Wednesday, October 27, 2010

Proximity issues

Last weekend, I hid a multi-cache in an area where I hide many of my caches.  I didn't figure I'd have too much problems getting this one approved since I seem to be the only one who hides caches up in that area for the most part.  I was kind of surprised when I got an reviewer notice stating that my cache was on hold until I cleared up some proximity issues.

Apparently, the second waypoint of my multi-cache was impinging upon a secret waypoint for a puzzle cache in the area.  The reviewer couldn't give me any more information than that, other than to give me the cache waypoint for the puzzle cache.  I was a little confused, since I wasn't aware of any new puzzle caches in the area, but when I looked at the waypoint number for the cache, I realized that it was my own puzzle cache, Cobol Canyon Trail.

I had neglected to take into account my own waypoint when laying out another cache.  I found a really nifty site that will take geographic coordinates and calculate the distance between the two points.  My two points are 447 feet away, about 80 less than what is expected as the minimum distance for cache waypoints set in the guidelines at

After some back and forth between the reviewer and me, I decided that I had a couple of options.  I could archive my puzzle cache and then there wouldn't be a problem with the multi-cache.  This would be the easiest option.  In fact, I could probably take the ammo can from the puzzle, move it 80 feet further away and I'd have two new caches.  I've decided against this one, mainly because I like that particular puzzle cache.  It gets good comments every time it's found.  As most cache hiders will probably attest, a good log on your cache page is worth its weight in photons.

My second option is to move the second waypoint of my multi-cache.  This is the more difficult of the two options, because I would have to make two hikes up to do this, one to get new coordinates and move the cache and the second hike to bring up the new coordinates for the first stage.  I keep the coordinates on laminated paper, so it won't disintegrate in any kind of wet weather.  It's not that this is a problem, because I like to hike, but I don't have the time to do this until sometime next week.  This weekend is already booked and I had hopes of getting this cache up and active sooner as opposed to later.  Unfortunately, I guess it will just have to be later.  That's the way it goes sometimes.

Pictures were taken at or near Cobol Canyon Trail - by Webfoot

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Wednesday, October 20, 2010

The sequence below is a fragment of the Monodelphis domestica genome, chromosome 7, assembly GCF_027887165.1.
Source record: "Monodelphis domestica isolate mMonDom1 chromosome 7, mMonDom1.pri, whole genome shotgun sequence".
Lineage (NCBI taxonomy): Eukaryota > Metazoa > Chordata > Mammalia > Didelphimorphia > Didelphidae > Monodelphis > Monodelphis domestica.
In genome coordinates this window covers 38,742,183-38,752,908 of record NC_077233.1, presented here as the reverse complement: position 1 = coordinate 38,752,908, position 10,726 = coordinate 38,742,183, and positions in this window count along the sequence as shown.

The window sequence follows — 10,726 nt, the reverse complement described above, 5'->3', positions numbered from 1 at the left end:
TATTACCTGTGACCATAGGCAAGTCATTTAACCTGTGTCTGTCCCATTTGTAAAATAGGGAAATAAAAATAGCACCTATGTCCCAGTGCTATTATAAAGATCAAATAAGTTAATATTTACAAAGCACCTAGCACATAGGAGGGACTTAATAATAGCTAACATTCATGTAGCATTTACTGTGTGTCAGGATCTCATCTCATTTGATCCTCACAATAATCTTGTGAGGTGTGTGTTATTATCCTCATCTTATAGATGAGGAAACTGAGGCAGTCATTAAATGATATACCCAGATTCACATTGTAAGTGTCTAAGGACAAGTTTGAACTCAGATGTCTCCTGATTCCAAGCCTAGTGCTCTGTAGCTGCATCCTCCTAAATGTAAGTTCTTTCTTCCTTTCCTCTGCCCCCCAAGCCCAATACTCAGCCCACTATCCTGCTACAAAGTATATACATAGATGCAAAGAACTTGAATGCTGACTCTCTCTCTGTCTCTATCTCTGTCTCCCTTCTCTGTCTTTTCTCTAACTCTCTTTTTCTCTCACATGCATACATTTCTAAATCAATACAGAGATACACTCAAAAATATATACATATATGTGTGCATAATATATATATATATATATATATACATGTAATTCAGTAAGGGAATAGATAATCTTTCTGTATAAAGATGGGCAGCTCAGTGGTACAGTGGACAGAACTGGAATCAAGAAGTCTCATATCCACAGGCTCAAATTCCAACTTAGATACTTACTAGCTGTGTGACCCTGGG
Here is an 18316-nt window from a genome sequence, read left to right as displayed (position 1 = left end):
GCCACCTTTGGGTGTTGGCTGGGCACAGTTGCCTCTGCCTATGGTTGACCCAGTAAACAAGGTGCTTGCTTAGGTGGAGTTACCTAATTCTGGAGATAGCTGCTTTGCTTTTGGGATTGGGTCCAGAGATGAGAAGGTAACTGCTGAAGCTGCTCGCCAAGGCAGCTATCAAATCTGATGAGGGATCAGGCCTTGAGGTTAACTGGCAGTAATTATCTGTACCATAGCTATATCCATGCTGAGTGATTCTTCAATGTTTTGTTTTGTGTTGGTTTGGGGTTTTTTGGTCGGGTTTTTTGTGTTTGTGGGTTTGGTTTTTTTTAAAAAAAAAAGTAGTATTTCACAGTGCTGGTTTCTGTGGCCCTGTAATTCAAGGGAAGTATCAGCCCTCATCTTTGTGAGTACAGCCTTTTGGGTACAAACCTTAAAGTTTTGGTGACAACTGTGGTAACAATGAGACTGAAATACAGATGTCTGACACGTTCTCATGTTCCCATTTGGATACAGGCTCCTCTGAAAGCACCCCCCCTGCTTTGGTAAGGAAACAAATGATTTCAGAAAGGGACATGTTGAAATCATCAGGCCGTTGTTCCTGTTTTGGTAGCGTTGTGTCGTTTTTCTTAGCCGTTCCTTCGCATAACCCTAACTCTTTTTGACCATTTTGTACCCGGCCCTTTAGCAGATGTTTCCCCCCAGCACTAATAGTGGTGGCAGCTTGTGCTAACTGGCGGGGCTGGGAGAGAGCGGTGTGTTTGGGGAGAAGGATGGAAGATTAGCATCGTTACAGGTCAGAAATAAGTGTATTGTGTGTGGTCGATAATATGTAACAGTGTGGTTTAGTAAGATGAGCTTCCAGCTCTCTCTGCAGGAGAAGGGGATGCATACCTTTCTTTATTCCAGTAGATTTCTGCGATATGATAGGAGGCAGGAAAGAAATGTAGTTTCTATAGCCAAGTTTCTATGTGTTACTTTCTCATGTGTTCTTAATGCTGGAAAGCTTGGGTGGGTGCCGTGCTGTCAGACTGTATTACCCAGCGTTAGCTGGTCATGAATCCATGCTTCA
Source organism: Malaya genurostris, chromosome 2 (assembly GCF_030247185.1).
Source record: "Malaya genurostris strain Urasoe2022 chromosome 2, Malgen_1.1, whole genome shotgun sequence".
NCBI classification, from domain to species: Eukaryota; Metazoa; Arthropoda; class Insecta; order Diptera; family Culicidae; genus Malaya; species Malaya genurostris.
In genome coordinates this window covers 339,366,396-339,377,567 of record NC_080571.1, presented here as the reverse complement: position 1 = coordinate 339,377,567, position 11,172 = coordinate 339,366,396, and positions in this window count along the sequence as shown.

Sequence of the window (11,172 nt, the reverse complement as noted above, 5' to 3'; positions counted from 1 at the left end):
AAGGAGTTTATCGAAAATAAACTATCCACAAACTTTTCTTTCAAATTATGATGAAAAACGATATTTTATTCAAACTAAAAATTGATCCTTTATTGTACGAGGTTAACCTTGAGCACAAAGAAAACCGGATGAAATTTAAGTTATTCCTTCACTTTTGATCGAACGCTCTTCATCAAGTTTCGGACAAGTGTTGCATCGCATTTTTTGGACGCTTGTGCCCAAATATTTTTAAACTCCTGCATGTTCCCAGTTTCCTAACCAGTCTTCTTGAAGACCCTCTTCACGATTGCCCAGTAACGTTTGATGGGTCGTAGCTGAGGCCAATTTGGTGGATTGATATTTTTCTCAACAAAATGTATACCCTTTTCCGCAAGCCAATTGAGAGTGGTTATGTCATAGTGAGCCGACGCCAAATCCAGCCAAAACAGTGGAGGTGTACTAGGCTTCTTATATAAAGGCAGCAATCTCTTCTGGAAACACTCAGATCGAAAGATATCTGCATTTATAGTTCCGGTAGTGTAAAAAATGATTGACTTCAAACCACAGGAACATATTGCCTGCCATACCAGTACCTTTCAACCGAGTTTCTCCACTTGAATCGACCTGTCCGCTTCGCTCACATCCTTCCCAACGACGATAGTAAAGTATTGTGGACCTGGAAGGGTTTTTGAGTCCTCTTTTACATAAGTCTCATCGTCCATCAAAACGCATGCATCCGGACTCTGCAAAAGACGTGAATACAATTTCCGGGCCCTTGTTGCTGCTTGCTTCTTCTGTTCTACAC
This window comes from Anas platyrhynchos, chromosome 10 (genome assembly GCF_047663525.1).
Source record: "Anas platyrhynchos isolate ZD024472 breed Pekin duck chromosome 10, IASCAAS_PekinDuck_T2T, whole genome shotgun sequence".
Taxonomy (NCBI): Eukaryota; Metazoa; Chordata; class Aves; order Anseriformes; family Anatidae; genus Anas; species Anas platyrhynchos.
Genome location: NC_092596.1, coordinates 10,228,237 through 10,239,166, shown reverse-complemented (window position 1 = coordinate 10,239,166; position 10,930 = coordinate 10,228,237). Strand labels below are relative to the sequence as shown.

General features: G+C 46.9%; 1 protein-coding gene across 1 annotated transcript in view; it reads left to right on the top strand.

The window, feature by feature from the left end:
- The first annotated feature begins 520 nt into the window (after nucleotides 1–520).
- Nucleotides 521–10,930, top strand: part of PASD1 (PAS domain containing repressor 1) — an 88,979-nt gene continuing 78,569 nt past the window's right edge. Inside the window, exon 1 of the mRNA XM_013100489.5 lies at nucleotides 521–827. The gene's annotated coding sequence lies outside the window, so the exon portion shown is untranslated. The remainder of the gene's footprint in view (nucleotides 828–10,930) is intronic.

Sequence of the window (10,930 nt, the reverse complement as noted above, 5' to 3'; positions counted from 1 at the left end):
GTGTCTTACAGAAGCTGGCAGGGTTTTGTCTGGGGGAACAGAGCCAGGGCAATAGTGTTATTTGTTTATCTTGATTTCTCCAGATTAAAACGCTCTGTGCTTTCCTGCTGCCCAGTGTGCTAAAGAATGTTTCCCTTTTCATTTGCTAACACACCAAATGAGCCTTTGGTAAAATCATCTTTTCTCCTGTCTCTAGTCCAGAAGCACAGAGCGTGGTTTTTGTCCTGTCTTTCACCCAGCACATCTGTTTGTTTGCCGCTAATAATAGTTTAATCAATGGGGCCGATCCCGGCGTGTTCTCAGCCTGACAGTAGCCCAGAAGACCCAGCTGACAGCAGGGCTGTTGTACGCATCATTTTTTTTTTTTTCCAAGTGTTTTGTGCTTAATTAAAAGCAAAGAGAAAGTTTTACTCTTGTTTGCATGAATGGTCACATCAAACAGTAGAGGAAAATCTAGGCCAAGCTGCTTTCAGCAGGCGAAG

Road Trip

My friend Chaosmanor and I are planning a road trip for next month.  Veteran's Day is conveniently near the end of the week, creating a nice long weekend.  Our plan is to head up the 395 on the eastern side of the Sierra Nevada, then head over to Lake Tahoe and up to Interstate 80, before heading back down through the central valley of California.

Part of the reason for this roadtrip is to get those last couple of counties that I still need to fill up my state map.  I'm pretty sure we won't get all of them, but I think the two hardest, El Dorado County and Nevada County which are at the north and south end of Lake Tahoe can be had, especially if the weather holds out for us.  I'd also like to clear out a couple more of the DeLorme map pages.

For those of you unacquainted with the DeLorme map series, there are several challenges where you have to find a cache on each page of a DeLorme map.  There are actually three in California, one for the northern half of the state, one for the southern half and another for the entire state.  This past summer, when the Tadpole and I traveled up the 395, we got several of the pages off of the list, but I wasn't paying close enough attention at that time and missed a couple.  I know I can't get them all on this trip, but any serious dent will help.

There is also a challenge cache near Hanford that I'd like to get.  10 year event cache, Chaosmanor and I actually found five different kinds of caches that day, an event cache, a regular, a multi-cache, and earthcache and a mystery cache.  We've since had another day where we found six different kinds of caches.  That challenge cache is high on the list of "must finds" for this trip.

And to top it all off, near that challenge cache, there are two Wherigo caches.  Having never found a Wherigo cache before, these look intriguing.  I'm not really sure how to explain what they are, mainly because I really don't know what they are or how they work.  Chaosmanor has found one, just after he got his new GPSr a couple of months ago, so he's more of an expert. explains a Wherigo cache as the following:

>Wherigo is a toolset for creating and playing GPS-enabled adventures in the real world. By integrating a Wherigo experience, called a cartridge, with finding a cache, the geocaching hunt can be an even richer experience. Among other uses, Wherigo allows geocachers to interact with physical and virtual elements such as objects or characters while still finding a physical geocache container. A Wherigo-enabled GPS device is required to play a cartridge.
My particular GPSr is not a Wherigo enabled GPS, so I'll be relying on his GPS.  I'll obviously be writing more about this when we get back from our trip.  I'll expand on each of these in other posts over the next week or so.  Until then, Happy Trails.